OFFICE OF FISCAL ANALYSIS

Legislative Office Building, Room 5200

Hartford, CT 06106 (860) 240-0200

http://www.cga.ct.gov/ofa

EMERGENCY CERTIFICATION

HB-7104

AN ACT IMPLEMENTING PROVISIONS OF THE STATE BUDGET FOR THE BIENNIUM ENDING JUNE 30, 2017 CONCERNING GENERAL GOVERNMENT PROVISIONS RELATING TO CRIMINAL JUSTICE.


OFA Fiscal Note

State Impact:

Agency Affected

Fund-Effect

FY 16 $

FY 17 $

Correction, Dept.

GF - Implements the Budget - Savings

12.5 million

18.9 million

Correction, Dept.

GF - Implements the Budget - Cost

1.6 million

2.9 million

Note: GF=General Fund

Municipal Impact: None

Explanation

The bill makes various changes to statutes regarding drug possession that implement PA 15-244. The changes result in an estimated savings to the Department of Correction (DOC) of $6.6 million in FY 16 and at least $12.4 million in FY 17 through reduction in prison population and corresponding facility closures. However, PA 15-244 includes a higher savings target of $12.5 million in FY 16 and $18.9 million in FY 17 in the Department of Correction. In addition the budget includes additional funding for related Second Chance policy initiatives in the Office of Policy and Management, Department of Housing, State Department of Education, and the Department of Mental Health and Addiction Services.

Section 1 reduces the penalties for felony drug possession crimes to class A misdemeanors. Based on the current prison population, this will reduce the prison population by approximately 1,120 inmates during FY 16. These changes are summarized in the following chart.

Changes in Prison Population based on Changes to Drug Penalties

Change

Population Reduction

Parole of sentenced prisoners

-550

Presentence population

-480

Sentenced Population changes

-90

Total Reduction During FY 16

-1,120

Currently there are approximately 550 sentenced inmates incarcerated for offenses changed in the bill. The bill allows the Commissioner of Correction to consider the changes to statute in the bill when making parole decisions. The Commissioner has the authority to release these inmates from supervision in the facility to parole supervision in the community. In addition there are approximately 480 un-sentenced inmates incarcerated for these offenses that may avoid prison sentences. Lastly, approximately 90 offenders over the course of the last three quarters of FY 16 will avoid prison sentences based on the changes in the bill. These savings assume that although offenders can be sentenced to up to a year in prison, most will be sentenced to probation or subject to supervision in the community by the Department of Correction. The additional supervision in the community is anticipated to result in a cost to DOC of $1.3 million in FY 16 and $2.6 million in FY 17 related to increased parole officer staffing and contract costs related to electronic monitoring. These costs are included in PA 15-244. The changes are not anticipated to result in a cost to the Judicial Department related to increased probation supervision in the community. The increase in probation caseload of 90 individuals does not have a substantive impact on the probation system.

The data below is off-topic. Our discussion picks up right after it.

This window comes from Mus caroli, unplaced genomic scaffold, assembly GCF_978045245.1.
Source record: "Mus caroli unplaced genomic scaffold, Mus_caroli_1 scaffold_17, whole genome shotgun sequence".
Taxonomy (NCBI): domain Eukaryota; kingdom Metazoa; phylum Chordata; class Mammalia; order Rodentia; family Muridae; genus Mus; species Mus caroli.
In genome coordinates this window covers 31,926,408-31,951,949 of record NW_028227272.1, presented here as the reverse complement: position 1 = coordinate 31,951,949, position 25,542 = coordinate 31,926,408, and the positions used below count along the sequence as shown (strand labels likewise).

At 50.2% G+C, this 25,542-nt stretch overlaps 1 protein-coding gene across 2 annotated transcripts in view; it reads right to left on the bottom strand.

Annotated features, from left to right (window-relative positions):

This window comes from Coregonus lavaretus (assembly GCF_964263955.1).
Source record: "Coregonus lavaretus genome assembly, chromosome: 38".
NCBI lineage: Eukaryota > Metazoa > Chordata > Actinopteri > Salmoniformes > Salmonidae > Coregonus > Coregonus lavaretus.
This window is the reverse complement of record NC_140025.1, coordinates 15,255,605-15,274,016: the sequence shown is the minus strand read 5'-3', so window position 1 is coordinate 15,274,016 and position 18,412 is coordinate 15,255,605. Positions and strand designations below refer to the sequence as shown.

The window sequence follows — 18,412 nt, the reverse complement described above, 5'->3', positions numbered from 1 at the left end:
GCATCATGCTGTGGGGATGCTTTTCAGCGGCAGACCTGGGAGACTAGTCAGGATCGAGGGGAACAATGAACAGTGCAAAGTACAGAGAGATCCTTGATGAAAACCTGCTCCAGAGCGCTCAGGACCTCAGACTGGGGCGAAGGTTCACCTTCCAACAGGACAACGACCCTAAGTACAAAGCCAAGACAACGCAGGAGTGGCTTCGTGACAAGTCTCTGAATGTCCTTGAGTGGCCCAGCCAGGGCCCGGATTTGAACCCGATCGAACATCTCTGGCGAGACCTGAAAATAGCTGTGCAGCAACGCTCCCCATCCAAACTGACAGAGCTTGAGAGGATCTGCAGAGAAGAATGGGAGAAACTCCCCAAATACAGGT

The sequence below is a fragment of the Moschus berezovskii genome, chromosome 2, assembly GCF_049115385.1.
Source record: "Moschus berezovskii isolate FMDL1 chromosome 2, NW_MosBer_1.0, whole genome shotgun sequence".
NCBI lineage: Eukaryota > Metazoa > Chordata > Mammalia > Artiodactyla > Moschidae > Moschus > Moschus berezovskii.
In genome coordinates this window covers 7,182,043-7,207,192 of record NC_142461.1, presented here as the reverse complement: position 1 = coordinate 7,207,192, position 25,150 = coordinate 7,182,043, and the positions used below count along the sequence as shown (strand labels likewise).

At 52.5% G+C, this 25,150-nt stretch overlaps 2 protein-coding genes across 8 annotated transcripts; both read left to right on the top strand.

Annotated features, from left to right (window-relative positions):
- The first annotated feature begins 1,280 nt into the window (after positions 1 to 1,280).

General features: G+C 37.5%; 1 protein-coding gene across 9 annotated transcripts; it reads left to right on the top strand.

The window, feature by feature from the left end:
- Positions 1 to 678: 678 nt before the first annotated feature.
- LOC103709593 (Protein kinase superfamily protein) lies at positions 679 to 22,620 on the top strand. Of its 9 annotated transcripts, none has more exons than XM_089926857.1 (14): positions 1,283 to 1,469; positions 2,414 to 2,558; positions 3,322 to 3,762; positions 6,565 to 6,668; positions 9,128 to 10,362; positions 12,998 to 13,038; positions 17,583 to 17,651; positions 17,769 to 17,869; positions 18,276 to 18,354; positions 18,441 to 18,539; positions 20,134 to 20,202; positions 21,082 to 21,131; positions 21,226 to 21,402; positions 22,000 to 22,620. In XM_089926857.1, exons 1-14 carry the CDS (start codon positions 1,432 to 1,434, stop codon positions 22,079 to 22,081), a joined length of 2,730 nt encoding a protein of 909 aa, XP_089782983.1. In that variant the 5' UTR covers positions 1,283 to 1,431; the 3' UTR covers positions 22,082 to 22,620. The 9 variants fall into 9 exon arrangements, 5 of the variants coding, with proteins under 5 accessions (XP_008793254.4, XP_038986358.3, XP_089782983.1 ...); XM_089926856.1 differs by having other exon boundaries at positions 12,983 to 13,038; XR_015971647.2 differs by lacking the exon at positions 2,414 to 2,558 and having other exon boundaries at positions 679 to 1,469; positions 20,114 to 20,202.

Based on the projected reduction in prison population due to changes in the bill, DOC should be able to close three prison annexes over the course of FY 16 as the prison population decreases. The FY 16 projected savings associated with the projected closures is $6.6 million. The annualized savings in FY 17 is $12.4 million.

Section 1 also reduces the penalty for the crime of possession of drugs on or near school property that result in potential savings to DOC. The section eliminates the mandatory minimum prison term of 2 years and inserts a Class A misdemeanor with a required split sentence of imprisonment and probation with required community service. To the extent that the changes in the bill reduce the length of sentences associated with offenses, savings to DOC would result. There is no data available on how many offenses the changes in the bill will affect.

Section 9 makes changes to the membership of the Board of Pardons and Parole that result in a net cost of approximately $315,000 beginning in FY 16. The section reduces the number of part time members of the Board of Pardons and Parole from 14 to a maximum of 5. The section also increases the number of full time members from 6 to 10. The reduction in part-time members results in a savings of $200,000 (depending on the number of part time members hired and their utilization) and increasing the number of full-time members results in a cost of approximately $515,000.

The Out Years

Sources:

Department of Correction Summary of Offenders by Controlling Offense, as of 1/1/2015


The annualized ongoing fiscal impact identified above would continue into the future subject to inflation. In addition, future savings would result from fewer inmates sentenced to prison for changes to statute contained in the bill.

The preceding Fiscal Impact statement is prepared for the benefit of the members of the General Assembly, solely for the purposes of information, summarization and explanation and does not represent the intent of the General Assembly or either chamber thereof for any purpose. In general, fiscal impacts are based upon a variety of informational sources, including the analyst's professional knowledge. Whenever applicable, agency data is consulted as part of the analysis, however final products do not necessarily reflect an assessment from any specific department.